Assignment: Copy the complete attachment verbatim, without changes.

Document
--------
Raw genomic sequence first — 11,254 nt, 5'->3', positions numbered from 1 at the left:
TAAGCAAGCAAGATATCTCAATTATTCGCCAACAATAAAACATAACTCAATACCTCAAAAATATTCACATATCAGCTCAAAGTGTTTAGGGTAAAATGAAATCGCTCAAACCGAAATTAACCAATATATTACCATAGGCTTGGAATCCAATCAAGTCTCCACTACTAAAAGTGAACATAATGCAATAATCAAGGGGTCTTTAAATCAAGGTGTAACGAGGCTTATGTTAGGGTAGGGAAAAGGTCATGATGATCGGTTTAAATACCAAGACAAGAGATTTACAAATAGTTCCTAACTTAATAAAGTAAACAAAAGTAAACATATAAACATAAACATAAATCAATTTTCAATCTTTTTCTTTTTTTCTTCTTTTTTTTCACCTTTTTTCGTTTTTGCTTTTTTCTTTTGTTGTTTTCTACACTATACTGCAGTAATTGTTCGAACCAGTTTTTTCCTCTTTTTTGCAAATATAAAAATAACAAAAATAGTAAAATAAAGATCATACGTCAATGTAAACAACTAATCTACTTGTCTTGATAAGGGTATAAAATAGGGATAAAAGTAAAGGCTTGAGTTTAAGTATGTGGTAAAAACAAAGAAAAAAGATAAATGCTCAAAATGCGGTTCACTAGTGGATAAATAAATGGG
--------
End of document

Raw genomic sequence first — 11,254 nt, 5'->3', positions numbered from 1 at the left:
TAAGCAAGCAAGATATCTCAATTATTCGCCAACAATAAAACATAACTCAATACCTCAAAAATATTCACATATCAGCTCAAAGTGTTTAGGGTAAAATGAAATCGCTCAAACCGAAATTAACCAATATATTACCATAGGCTTGGAATCCAATCAAGTCTCCACTACTAAAAGTGAACATAATGCAATAATCAAGGGGTCTTTAAATCAAGGTGTAACGAGGCTTATGTTAGGGTAGGGAAAAGGTCATGATGATCGGTTTAAATACCAAGACAAGAGATTTACAAATAGTTCCTAACTTAATAAAGTAAACAAAAGTAAACATATAAACATAAACATAAATCAATTTTCAATCTTTTTCTTTTTTTCTTCTTTTTTTTCACCTTTTTTCGTTTTTGCTTTTTTCTTTTGTTGTTTTCTACACTATACTGCAGTAATTGTTCGAACCAGTTTTTTCCTCTTTTTTGCAAATATAAAAATAACAAAAATAGTAAAATAAAGATCATACGTCAATGTAAACAACTAATCTACTTGTCTTGATAAGGGTATAAAATAGGGATAAAAGTAAAGGCTTGAGTTTAAGTATGTGGTAAAAACAAAGAAAAAAGATAAATGCTCAAAATGCGGTTCACTAGTGGATAAATAAATGGG